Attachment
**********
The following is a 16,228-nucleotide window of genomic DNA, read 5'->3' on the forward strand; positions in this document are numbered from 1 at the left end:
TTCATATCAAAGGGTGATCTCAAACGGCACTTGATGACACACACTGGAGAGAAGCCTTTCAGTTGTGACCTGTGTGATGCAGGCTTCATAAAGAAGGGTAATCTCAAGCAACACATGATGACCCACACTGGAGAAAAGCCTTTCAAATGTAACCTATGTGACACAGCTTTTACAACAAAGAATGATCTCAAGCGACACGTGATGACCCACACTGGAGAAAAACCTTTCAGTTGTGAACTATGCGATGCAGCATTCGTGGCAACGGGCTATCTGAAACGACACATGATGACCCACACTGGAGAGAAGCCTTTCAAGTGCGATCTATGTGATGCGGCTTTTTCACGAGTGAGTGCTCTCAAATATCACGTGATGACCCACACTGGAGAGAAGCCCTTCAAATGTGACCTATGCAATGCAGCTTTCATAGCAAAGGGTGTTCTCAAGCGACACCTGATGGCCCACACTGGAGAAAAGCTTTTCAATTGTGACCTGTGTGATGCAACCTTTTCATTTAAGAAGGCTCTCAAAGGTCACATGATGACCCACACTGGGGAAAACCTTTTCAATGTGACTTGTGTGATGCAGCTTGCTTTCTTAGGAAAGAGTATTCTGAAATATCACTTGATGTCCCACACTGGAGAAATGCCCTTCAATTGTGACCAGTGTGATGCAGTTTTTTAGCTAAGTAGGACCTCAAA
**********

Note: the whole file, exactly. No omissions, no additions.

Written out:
The following is a 16,228-nucleotide window of genomic DNA, read 5'->3' on the forward strand; positions in this document are numbered from 1 at the left end:
TTCATATCAAAGGGTGATCTCAAACGGCACTTGATGACACACACTGGAGAGAAGCCTTTCAGTTGTGACCTGTGTGATGCAGGCTTCATAAAGAAGGGTAATCTCAAGCAACACATGATGACCCACACTGGAGAAAAGCCTTTCAAATGTAACCTATGTGACACAGCTTTTACAACAAAGAATGATCTCAAGCGACACGTGATGACCCACACTGGAGAAAAACCTTTCAGTTGTGAACTATGCGATGCAGCATTCGTGGCAACGGGCTATCTGAAACGACACATGATGACCCACACTGGAGAGAAGCCTTTCAAGTGCGATCTATGTGATGCGGCTTTTTCACGAGTGAGTGCTCTCAAATATCACGTGATGACCCACACTGGAGAGAAGCCCTTCAAATGTGACCTATGCAATGCAGCTTTCATAGCAAAGGGTGTTCTCAAGCGACACCTGATGGCCCACACTGGAGAAAAGCTTTTCAATTGTGACCTGTGTGATGCAACCTTTTCATTTAAGAAGGCTCTCAAAGGTCACATGATGACCCACACTGGGGAAAACCTTTTCAATGTGACTTGTGTGATGCAGCTTGCTTTCTTAGGAAAGAGTATTCTGAAATATCACTTGATGTCCCACACTGGAGAAATGCCCTTCAATTGTGACCAGTGTGATGCAGTTTTTTAGCTAAGTAGGACCTCAAA